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—STEP 7 In-person Interview: All refugee applicants are interviewed by an officer from DHS’s U.S. Citizenship and Immigration Services (USCIS). A trained officer will travel to the country of asylum* to conduct a detailed, face-to- face interview with each refugee applicant being considered for resettlement. Based on the information in the refugee’s case file and on the interview, the DHS officer will determine if the individual qualifies as a refugee and is admissible under U.S. law.

—STEP 8 DHS Approval: If the USCIS officer finds that the individual qualifies as a refugee and meets other U.S. admission criteria, the officer will conditionally approve the refugee’s application for resettlement and submit it to the U.S. Department of State for final processing. Conditional approvals become final once the results of all security checks (Steps 4, 5, and 6) have been received and cleared.

—STEP 9 Medical Screening: All refugee applicants approved for resettlement in the U.S. are required to undergo medical screening conducted by the International Organization for Migration or a physician designated by the U.S. Embassy.

—STEP 10 Matching Refugees with a Sponsor Agency: Every refugee is assigned to a Voluntary Agency in the U.S., such as the U.S. Committee for Refugees and Immigrants (USCRI). USCRI will place refugees with a local partner agency or office that will assist refugees upon their arrival in the U.S.

—STEP 11 Cultural Orientation: In addition, refugees approved for resettlement are offered cultural orientation while waiting for final processing, to prepare them for their journey to and initial resettlement in the United States.

—STEP 12 Security Clearance Process: Prior to departure to the U.S., a second interagency check is conducted for most refugees to check for any new information. Refugees must clear this check in order to depart to the U.S.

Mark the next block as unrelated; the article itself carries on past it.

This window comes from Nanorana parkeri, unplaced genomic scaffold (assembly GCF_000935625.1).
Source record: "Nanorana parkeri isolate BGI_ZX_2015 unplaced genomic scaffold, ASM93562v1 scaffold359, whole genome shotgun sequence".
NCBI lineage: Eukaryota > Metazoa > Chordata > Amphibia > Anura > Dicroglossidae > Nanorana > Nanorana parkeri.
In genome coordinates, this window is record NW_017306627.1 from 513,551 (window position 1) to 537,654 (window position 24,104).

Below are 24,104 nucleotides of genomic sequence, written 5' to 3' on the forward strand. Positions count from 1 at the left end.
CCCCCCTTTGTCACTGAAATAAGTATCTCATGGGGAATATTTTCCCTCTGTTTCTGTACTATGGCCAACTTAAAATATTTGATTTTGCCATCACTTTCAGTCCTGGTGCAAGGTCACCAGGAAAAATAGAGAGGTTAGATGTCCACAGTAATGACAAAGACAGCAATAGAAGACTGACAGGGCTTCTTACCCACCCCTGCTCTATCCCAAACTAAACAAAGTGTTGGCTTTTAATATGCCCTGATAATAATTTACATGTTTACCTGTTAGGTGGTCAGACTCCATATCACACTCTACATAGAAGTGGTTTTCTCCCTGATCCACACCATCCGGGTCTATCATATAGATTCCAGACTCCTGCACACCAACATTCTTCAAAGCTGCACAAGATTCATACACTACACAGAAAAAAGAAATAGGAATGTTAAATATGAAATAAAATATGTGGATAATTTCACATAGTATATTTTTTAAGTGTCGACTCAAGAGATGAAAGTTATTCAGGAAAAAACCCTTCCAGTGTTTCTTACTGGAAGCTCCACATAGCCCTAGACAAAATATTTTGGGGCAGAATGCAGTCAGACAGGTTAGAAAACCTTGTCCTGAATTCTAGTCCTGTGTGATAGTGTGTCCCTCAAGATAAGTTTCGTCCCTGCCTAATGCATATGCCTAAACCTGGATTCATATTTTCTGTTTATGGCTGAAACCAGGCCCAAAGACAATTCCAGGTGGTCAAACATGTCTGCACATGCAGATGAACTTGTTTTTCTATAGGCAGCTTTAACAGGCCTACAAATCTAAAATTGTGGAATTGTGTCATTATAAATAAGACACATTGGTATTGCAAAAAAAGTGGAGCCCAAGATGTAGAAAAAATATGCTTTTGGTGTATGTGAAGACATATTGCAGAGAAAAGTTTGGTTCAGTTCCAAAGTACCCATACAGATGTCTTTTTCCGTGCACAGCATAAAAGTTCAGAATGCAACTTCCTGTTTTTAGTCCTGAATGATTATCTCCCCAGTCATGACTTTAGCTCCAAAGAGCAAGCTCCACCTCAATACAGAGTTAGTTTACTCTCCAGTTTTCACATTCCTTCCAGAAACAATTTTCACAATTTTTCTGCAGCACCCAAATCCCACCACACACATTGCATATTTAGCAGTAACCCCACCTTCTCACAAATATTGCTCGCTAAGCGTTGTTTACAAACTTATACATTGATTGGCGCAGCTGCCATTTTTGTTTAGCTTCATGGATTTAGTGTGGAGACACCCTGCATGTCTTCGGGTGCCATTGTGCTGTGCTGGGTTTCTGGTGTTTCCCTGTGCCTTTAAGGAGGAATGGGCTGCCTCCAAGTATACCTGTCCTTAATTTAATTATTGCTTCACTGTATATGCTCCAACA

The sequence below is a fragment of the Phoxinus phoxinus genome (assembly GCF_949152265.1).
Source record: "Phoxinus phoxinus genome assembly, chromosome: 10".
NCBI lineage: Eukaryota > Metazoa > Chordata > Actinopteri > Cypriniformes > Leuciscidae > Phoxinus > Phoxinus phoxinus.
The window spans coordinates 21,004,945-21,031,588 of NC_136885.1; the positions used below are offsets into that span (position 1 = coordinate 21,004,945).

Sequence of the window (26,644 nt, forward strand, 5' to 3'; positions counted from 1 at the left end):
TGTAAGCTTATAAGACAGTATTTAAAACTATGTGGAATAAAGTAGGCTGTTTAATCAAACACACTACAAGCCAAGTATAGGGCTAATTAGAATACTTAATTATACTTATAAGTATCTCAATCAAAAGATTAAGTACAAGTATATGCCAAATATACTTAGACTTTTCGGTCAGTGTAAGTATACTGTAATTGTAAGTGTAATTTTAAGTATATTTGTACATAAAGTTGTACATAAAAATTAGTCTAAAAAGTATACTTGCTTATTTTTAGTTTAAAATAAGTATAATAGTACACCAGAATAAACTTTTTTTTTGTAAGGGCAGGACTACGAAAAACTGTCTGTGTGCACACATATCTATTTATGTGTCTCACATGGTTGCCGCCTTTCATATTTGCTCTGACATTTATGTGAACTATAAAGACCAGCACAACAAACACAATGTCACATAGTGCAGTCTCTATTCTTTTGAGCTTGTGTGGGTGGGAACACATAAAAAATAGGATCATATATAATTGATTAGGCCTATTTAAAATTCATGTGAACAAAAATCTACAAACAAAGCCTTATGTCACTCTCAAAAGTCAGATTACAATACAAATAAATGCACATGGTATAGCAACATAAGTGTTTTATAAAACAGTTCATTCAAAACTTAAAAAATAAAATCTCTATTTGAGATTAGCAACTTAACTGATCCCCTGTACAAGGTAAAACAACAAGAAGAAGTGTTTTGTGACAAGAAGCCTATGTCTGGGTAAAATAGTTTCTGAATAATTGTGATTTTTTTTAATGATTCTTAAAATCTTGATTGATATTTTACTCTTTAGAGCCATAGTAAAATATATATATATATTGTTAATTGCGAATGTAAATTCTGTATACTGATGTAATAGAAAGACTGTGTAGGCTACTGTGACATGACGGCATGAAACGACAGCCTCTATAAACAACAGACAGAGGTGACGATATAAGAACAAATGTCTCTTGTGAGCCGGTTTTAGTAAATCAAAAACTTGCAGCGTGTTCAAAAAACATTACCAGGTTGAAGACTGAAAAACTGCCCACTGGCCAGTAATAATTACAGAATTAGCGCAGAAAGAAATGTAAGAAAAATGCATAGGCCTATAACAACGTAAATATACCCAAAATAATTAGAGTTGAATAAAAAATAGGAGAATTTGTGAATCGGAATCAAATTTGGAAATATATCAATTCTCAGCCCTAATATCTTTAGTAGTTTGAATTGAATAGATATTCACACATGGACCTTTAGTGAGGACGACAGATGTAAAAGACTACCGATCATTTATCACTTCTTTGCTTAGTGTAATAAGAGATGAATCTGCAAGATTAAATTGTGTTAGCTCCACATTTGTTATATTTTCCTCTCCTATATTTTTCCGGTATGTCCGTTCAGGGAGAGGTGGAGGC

—STEP 13 Admission to the United States: Upon arrival at one of five U.S. airports designated as ports of entry for refugee admissions, a Customs and Border Protection (CBP) officer will review the refugee documentation and conduct additional security checks to ensure that the arriving refugee is the same person who was screened and approved for admission to the United States. 

 Resettlement is considered a durable solution for refugees who cannot return to their countries of origin or integrate into the current country that is hosting them. Resettlement to a country like the U.S. presents a life-saving alternative for a very small number of refugees around the world (less than one half of one percent). Refugees seeking resettlement in the United States must pass through a number of steps aimed at ensuring that they will not pose a security risk to the United State

—STEP 1 Refugee Status: In most cases the UN High Commissioner for Refugees (UNHCR) determines that the individual qualifies as a refugee under international law. A refugee is someone who has fled from his or her home country and cannot return because he or she has a well-founded fear of persecution based on religion, race, nationality, political opinion or membership in a particular social group.

—STEP 2 Referral to the United States: A refugee that meets one of the criteria for resettlement in the United States is referred to the U.S. government by UNHCR, a U.S. Embassy, or a trained Non-Governmental Organization.

—STEP 3 Resettlement Support Center: A Resettlement Support Center (RSC), contracted by the U.S. Department of State, compiles the refugee’s personal data and background information for the security clearance process and to present to the U.S. Department of Homeland Security (DHS) for an in-person interview.

—STEP 4 Security Clearance Process: With information collected by the RSC, a number of security checks are conducted. The State Department runs the names of all refugees referred to the United States for resettlement through a standard CLASS (Consular Lookout and Support System) name check. In addition, enhanced interagency security checks were phased in beginning in 2008 and applied to all refugee applicants by 2010.

 —STEP 5 Security Clearance Process: Certain refugees undergo an additional security review called a Security Advisory Opinion (SAO). These cases require a positive SAO clearance from a number of U.S. law enforcement and intelligence agencies in order to continue the resettlement process. When required, this step runs concurrently with Step 4. U.S. COMMITTEE FOR REFUGEES AND IMMIGRANTS *Note that under limited circumstances, refugee applicants may be interviewed in their home country rather than in a country of asylum.

—STEP 6 Security Clearance Process: Refugees who meet the minimum age requirement have their fingerprints and photograph taken by a trained U.S. government employee, usually on the same day as their DHS interview. The fingerprints are then checked against various U.S. government databases and information on any matches is reviewed by DHS.